I miss your clothes

Updated: 11 October, 2020 07:18 IST | Paromita Vohra | Mumbai

Meetings are good for accomplishing work and conferences for the intellectual and gossip quotient. But, oh the joy of other people's clothes!

Illustration/Uday Mohite
Illustration/Uday Mohite

Paromita VohraThese feelings started one day, when I was attending an online conference. I clicked Leave Meeting, but had an odd sense of something unfinished. Then, I realised what it was.

I fished out the email of one of the speakers, whom I did not actually know, and wrote: "Hi, I just wanted to say how much I loved what you were wearing." A magenta flower in her hair, a yellow dupatta with a biscuit brown pattern of sparrows, her witty outfit had filled me with enjoyment. She wrote back to inform me that someone had left the dupatta in her office and she had claimed it for herself, so "our tastes match." This is the post panel moment I so miss.

As someone who has enjoyed this time of being alone, I wasn't prepared for the sitar twang pang I felt when confronted with my first virtual exhibition interface. Technology is cool, but it don't dress cool.

Meetings are good for accomplishing work and conferences for the intellectual and gossip quotient. But, oh the joy of other people's clothes!

I miss taking constant sneak peaks at someone's dazzling earrings or dashing spectacle frames, the glory of someone's sharbati lipstick. I miss the sculpted pleats on the rose-patterned saris of office-going women in trains. I miss admiring the pizzazz of college fashion on young people at bus stops, from my auto at traffic lights.

I miss the unexpected colour combinations of blouse and sari—maroon with yellow, electric blue with purple, orange with bottle green of flower and vegetable sellers. I miss the debonair ribbons of little girls in frocks like layered cakes. I miss the insouciant floral shirts and hectically patchworked jeans of boys finger combing their sharp haircuts at street corners. I miss the familiarity with which women, meeting each other for the first time, touch each other's saris or scarves to feel the fabric and say, "mast hai". I miss exclaiming, "that colour is thrilling". I miss the flourishes and fancies people bring into a room with their clothes. How many friendships have I begun with liking someone's clothes, I cannot say.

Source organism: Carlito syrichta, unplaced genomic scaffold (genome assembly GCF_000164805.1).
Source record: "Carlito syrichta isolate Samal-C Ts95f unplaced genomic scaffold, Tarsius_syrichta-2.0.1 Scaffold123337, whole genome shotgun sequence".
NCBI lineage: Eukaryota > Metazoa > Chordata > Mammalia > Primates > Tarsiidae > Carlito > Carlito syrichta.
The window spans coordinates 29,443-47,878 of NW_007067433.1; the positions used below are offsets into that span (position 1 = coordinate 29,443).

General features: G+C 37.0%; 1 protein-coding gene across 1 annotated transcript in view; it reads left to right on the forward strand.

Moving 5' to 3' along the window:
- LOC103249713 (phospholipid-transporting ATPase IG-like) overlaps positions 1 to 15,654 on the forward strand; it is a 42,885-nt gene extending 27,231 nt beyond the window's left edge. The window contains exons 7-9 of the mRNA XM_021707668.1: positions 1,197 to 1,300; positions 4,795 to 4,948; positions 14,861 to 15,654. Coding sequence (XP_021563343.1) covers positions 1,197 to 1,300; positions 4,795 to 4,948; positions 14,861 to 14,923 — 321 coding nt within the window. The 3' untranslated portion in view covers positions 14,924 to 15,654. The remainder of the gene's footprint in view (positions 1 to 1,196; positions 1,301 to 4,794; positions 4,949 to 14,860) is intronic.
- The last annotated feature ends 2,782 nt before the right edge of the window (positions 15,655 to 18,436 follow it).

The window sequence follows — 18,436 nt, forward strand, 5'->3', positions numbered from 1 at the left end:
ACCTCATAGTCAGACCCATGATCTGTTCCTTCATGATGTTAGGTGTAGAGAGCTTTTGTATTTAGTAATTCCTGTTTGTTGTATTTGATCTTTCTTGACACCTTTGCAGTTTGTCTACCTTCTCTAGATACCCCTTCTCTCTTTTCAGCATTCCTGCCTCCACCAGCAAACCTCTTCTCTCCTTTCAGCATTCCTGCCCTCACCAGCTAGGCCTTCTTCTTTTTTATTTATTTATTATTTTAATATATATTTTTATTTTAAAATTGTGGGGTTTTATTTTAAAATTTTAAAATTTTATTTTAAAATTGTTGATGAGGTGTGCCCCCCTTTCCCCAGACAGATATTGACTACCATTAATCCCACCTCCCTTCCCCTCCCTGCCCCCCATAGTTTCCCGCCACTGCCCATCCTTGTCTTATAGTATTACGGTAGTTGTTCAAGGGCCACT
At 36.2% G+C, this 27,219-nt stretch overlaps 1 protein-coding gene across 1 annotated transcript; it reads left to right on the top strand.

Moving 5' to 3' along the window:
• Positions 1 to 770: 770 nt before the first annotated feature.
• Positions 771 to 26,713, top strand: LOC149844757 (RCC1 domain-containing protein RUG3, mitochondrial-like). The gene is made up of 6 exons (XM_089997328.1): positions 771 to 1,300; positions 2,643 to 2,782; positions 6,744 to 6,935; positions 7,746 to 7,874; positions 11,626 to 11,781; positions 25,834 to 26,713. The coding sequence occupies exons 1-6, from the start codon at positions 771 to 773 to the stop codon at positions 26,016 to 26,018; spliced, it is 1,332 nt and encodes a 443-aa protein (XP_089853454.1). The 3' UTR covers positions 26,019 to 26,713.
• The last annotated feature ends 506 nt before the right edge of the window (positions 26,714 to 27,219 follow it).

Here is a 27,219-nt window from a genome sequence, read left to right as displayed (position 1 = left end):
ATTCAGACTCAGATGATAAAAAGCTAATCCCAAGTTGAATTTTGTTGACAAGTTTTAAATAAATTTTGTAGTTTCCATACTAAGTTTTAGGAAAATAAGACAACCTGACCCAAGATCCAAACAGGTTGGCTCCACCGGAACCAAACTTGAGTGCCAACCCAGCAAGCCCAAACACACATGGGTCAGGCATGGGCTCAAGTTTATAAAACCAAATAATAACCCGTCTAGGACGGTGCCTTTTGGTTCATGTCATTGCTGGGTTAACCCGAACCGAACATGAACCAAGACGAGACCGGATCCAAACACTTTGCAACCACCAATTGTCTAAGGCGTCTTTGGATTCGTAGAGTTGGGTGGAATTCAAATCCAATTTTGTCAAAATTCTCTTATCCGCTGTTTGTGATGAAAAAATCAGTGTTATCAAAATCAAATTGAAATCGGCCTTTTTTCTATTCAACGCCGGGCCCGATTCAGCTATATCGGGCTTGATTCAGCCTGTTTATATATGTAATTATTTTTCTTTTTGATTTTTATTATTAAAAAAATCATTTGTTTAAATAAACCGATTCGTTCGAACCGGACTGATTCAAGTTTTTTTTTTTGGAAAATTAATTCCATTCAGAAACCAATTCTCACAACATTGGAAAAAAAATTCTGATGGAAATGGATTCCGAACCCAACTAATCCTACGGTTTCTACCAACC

Some weeks ago, I got dressed up for a friend's online book launch. As soon as we connected on Zoom, we took two minutes to assess and admire each other's outfits. The discussion which ensued was marvelous and mischievous, but the most melting moment was surely, when one audience member said, "loving you ladies' clothes, thank you for the great outfits".

Nowadays, when I open my cupboard, I sometimes feel I've entered a bhoot bangla, clothes hanging with an eerie sense of a lost past. I swiftly close it and return to my nightie-numa lockdown dress code. I've always snorted a little at the cliché "I dress for myself". But, the lockdown sure has given it a hollow ring. We dress for ourselves, but we also dress up to share the pleasure and mazaa of colours and textures and cuts and the unknown eye catching possibilities we offer each other.

Running into other people's outfits is like a bonus adventure. You never know what you will encounter—the exact opposite of scrolling through fashion influencer Instagram accounts, which can be pre-fabricated and self-congratulatory. I miss the unexpected delights of other people's clothes. Yeah, may be the unexpected delights of the people in those clothes a little, too.

Paromita Vohra is an award-winning Mumbai-based filmmaker, writer and curator working with fiction and non-fiction. Reach her at paromita.vohra@mid-day.com

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First Published: 11 October, 2020 04:45 IST

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